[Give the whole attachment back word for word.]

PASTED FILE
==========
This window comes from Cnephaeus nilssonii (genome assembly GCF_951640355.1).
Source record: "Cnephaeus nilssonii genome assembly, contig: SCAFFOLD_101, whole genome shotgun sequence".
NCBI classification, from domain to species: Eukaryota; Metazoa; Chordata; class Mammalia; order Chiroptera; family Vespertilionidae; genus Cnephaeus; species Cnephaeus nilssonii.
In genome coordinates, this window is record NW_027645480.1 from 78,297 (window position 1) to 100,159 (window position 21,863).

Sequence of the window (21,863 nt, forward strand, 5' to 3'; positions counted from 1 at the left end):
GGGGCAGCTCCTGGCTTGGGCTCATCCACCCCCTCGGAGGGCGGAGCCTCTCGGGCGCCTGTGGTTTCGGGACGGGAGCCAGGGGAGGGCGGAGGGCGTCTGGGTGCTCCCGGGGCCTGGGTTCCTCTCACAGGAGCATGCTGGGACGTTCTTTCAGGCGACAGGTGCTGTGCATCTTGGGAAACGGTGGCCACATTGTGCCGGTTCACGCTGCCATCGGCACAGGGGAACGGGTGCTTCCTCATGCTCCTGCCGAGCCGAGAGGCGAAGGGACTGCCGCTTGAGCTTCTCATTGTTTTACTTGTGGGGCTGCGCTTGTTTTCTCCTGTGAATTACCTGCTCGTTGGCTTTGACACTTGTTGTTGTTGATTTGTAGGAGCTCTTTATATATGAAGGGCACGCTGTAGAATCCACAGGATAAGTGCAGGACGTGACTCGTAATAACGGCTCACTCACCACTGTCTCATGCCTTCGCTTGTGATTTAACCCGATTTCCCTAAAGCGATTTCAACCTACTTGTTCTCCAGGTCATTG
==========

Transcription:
This window comes from Cnephaeus nilssonii (genome assembly GCF_951640355.1).
Source record: "Cnephaeus nilssonii genome assembly, contig: SCAFFOLD_101, whole genome shotgun sequence".
NCBI classification, from domain to species: Eukaryota; Metazoa; Chordata; class Mammalia; order Chiroptera; family Vespertilionidae; genus Cnephaeus; species Cnephaeus nilssonii.
In genome coordinates, this window is record NW_027645480.1 from 78,297 (window position 1) to 100,159 (window position 21,863).

Sequence of the window (21,863 nt, forward strand, 5' to 3'; positions counted from 1 at the left end):
GGGGCAGCTCCTGGCTTGGGCTCATCCACCCCCTCGGAGGGCGGAGCCTCTCGGGCGCCTGTGGTTTCGGGACGGGAGCCAGGGGAGGGCGGAGGGCGTCTGGGTGCTCCCGGGGCCTGGGTTCCTCTCACAGGAGCATGCTGGGACGTTCTTTCAGGCGACAGGTGCTGTGCATCTTGGGAAACGGTGGCCACATTGTGCCGGTTCACGCTGCCATCGGCACAGGGGAACGGGTGCTTCCTCATGCTCCTGCCGAGCCGAGAGGCGAAGGGACTGCCGCTTGAGCTTCTCATTGTTTTACTTGTGGGGCTGCGCTTGTTTTCTCCTGTGAATTACCTGCTCGTTGGCTTTGACACTTGTTGTTGTTGATTTGTAGGAGCTCTTTATATATGAAGGGCACGCTGTAGAATCCACAGGATAAGTGCAGGACGTGACTCGTAATAACGGCTCACTCACCACTGTCTCATGCCTTCGCTTGTGATTTAACCCGATTTCCCTAAAGCGATTTCAACCTACTTGTTCTCCAGGTCATTG